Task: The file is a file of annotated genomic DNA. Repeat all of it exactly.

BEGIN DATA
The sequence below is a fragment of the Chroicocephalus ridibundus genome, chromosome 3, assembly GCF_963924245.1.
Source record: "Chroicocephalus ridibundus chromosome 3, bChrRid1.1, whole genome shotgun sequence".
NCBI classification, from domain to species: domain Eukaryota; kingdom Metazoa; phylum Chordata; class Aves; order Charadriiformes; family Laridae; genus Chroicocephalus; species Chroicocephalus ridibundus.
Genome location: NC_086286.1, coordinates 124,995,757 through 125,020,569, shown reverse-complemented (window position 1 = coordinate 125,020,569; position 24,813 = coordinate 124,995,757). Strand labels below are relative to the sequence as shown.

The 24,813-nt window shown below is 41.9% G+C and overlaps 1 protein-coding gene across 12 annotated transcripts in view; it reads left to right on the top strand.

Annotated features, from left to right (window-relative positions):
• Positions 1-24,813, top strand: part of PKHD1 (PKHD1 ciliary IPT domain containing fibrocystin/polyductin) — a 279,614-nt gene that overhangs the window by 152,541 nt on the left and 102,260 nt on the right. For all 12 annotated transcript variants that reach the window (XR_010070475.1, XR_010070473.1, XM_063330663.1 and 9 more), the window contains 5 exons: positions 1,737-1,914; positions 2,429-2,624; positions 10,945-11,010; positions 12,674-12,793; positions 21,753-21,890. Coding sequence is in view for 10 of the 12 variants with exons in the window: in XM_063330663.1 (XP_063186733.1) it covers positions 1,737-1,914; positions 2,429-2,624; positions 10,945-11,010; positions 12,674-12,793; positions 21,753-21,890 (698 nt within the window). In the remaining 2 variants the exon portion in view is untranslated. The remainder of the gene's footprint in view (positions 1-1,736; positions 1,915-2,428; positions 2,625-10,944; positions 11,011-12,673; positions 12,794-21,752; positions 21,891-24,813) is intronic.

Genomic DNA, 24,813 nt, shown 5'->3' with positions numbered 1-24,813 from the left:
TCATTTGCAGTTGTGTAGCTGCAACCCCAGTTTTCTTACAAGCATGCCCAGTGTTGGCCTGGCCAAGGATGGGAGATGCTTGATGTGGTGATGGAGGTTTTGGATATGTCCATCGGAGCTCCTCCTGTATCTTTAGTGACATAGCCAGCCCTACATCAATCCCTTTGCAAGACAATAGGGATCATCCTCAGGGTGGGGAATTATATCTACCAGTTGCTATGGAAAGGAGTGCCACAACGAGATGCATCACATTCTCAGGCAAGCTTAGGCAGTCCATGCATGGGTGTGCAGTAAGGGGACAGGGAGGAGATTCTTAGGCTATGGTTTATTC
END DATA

The sequence below is a fragment of the Chroicocephalus ridibundus genome, chromosome 3, assembly GCF_963924245.1.
Source record: "Chroicocephalus ridibundus chromosome 3, bChrRid1.1, whole genome shotgun sequence".
NCBI classification, from domain to species: domain Eukaryota; kingdom Metazoa; phylum Chordata; class Aves; order Charadriiformes; family Laridae; genus Chroicocephalus; species Chroicocephalus ridibundus.
Genome location: NC_086286.1, coordinates 124,995,757 through 125,020,569, shown reverse-complemented (window position 1 = coordinate 125,020,569; position 24,813 = coordinate 124,995,757). Strand labels below are relative to the sequence as shown.

The 24,813-nt window shown below is 41.9% G+C and overlaps 1 protein-coding gene across 12 annotated transcripts in view; it reads left to right on the top strand.

Annotated features, from left to right (window-relative positions):
• Positions 1-24,813, top strand: part of PKHD1 (PKHD1 ciliary IPT domain containing fibrocystin/polyductin) — a 279,614-nt gene that overhangs the window by 152,541 nt on the left and 102,260 nt on the right. For all 12 annotated transcript variants that reach the window (XR_010070475.1, XR_010070473.1, XM_063330663.1 and 9 more), the window contains 5 exons: positions 1,737-1,914; positions 2,429-2,624; positions 10,945-11,010; positions 12,674-12,793; positions 21,753-21,890. Coding sequence is in view for 10 of the 12 variants with exons in the window: in XM_063330663.1 (XP_063186733.1) it covers positions 1,737-1,914; positions 2,429-2,624; positions 10,945-11,010; positions 12,674-12,793; positions 21,753-21,890 (698 nt within the window). In the remaining 2 variants the exon portion in view is untranslated. The remainder of the gene's footprint in view (positions 1-1,736; positions 1,915-2,428; positions 2,625-10,944; positions 11,011-12,673; positions 12,794-21,752; positions 21,891-24,813) is intronic.

Genomic DNA, 24,813 nt, shown 5'->3' with positions numbered 1-24,813 from the left:
TCATTTGCAGTTGTGTAGCTGCAACCCCAGTTTTCTTACAAGCATGCCCAGTGTTGGCCTGGCCAAGGATGGGAGATGCTTGATGTGGTGATGGAGGTTTTGGATATGTCCATCGGAGCTCCTCCTGTATCTTTAGTGACATAGCCAGCCCTACATCAATCCCTTTGCAAGACAATAGGGATCATCCTCAGGGTGGGGAATTATATCTACCAGTTGCTATGGAAAGGAGTGCCACAACGAGATGCATCACATTCTCAGGCAAGCTTAGGCAGTCCATGCATGGGTGTGCAGTAAGGGGACAGGGAGGAGATTCTTAGGCTATGGTTTATTC